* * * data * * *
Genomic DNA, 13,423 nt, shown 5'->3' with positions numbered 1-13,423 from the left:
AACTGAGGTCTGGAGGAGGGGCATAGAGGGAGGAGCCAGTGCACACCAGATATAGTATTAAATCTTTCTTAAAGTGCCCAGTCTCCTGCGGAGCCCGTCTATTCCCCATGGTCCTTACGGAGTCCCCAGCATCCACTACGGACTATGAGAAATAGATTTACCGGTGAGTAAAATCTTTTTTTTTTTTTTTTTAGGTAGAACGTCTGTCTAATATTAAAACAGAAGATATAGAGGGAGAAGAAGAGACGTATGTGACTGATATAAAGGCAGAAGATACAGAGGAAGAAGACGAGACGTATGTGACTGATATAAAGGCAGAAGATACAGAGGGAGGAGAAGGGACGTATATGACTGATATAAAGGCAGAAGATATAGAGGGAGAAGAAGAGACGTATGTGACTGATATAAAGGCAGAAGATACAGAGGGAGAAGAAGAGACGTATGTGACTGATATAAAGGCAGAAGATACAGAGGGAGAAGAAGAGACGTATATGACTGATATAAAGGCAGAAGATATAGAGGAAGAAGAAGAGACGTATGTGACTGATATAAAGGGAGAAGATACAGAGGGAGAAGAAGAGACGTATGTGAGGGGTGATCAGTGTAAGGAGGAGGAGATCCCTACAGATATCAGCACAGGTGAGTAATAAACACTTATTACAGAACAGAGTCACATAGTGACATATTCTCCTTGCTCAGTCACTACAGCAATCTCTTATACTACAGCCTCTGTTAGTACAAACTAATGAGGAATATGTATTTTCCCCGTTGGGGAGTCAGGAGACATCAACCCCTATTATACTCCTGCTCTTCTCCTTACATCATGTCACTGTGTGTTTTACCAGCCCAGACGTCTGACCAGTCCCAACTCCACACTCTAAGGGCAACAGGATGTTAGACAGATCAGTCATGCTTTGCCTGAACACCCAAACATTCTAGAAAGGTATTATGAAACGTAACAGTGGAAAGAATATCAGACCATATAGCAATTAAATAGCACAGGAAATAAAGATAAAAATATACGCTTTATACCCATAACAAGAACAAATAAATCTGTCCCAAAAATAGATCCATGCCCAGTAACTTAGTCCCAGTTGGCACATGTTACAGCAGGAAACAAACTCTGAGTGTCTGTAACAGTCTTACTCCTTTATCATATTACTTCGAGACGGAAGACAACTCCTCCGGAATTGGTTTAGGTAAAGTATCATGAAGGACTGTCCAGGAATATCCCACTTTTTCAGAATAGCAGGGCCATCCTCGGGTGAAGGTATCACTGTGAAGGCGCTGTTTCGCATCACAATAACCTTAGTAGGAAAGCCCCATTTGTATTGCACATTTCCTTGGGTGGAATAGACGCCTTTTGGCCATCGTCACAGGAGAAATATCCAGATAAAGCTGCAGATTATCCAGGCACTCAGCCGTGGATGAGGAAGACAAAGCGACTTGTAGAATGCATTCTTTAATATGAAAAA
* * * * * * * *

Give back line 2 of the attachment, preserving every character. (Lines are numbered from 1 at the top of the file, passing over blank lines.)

AACTGAGGTCTGGAGGAGGGGCATAGAGGGAGGAGCCAGTGCACACCAGATATAGTATTAAATCTTTCTTAAAGTGCCCAGTCTCCTGCGGAGCCCGTCTATTCCCCATGGTCCTTACGGAGTCCCCAGCATCCACTACGGACTATGAGAAATAGATTTACCGGTGAGTAAAATCTTTTTTTTTTTTTTTTTAGGTAGAACGTCTGTCTAATATTAAAACAGAAGATATAGAGGGAGAAGAAGAGACGTATGTGACTGATATAAAGGCAGAAGATACAGAGGAAGAAGACGAGACGTATGTGACTGATATAAAGGCAGAAGATACAGAGGGAGGAGAAGGGACGTATATGACTGATATAAAGGCAGAAGATATAGAGGGAGAAGAAGAGACGTATGTGACTGATATAAAGGCAGAAGATACAGAGGGAGAAGAAGAGACGTATGTGACTGATATAAAGGCAGAAGATACAGAGGGAGAAGAAGAGACGTATATGACTGATATAAAGGCAGAAGATATAGAGGAAGAAGAAGAGACGTATGTGACTGATATAAAGGGAGAAGATACAGAGGGAGAAGAAGAGACGTATGTGAGGGGTGATCAGTGTAAGGAGGAGGAGATCCCTACAGATATCAGCACAGGTGAGTAATAAACACTTATTACAGAACAGAGTCACATAGTGACATATTCTCCTTGCTCAGTCACTACAGCAATCTCTTATACTACAGCCTCTGTTAGTACAAACTAATGAGGAATATGTATTTTCCCCGTTGGGGAGTCAGGAGACATCAACCCCTATTATACTCCTGCTCTTCTCCTTACATCATGTCACTGTGTGTTTTACCAGCCCAGACGTCTGACCAGTCCCAACTCCACACTCTAAGGGCAACAGGATGTTAGACAGATCAGTCATGCTTTGCCTGAACACCCAAACATTCTAGAAAGGTATTATGAAACGTAACAGTGGAAAGAATATCAGACCATATAGCAATTAAATAGCACAGGAAATAAAGATAAAAATATACGCTTTATACCCATAACAAGAACAAATAAATCTGTCCCAAAAATAGATCCATGCCCAGTAACTTAGTCCCAGTTGGCACATGTTACAGCAGGAAACAAACTCTGAGTGTCTGTAACAGTCTTACTCCTTTATCATATTACTTCGAGACGGAAGACAACTCCTCCGGAATTGGTTTAGGTAAAGTATCATGAAGGACTGTCCAGGAATATCCCACTTTTTCAGAATAGCAGGGCCATCCTCGGGTGAAGGTATCACTGTGAAGGCGCTGTTTCGCATCACAATAACCTTAGTAGGAAAGCCCCATTTGTATTGCACATTTCCTTGGGTGGAATAGACGCCTTTTGGCCATCGTCACAGGAGAAATATCCAGATAAAGCTGCAGATTATCCAGGCACTCAGCCGTGGATGAGGAAGACAAAGCGACTTGTAGAATGCATTCTTTAATATGAAAAA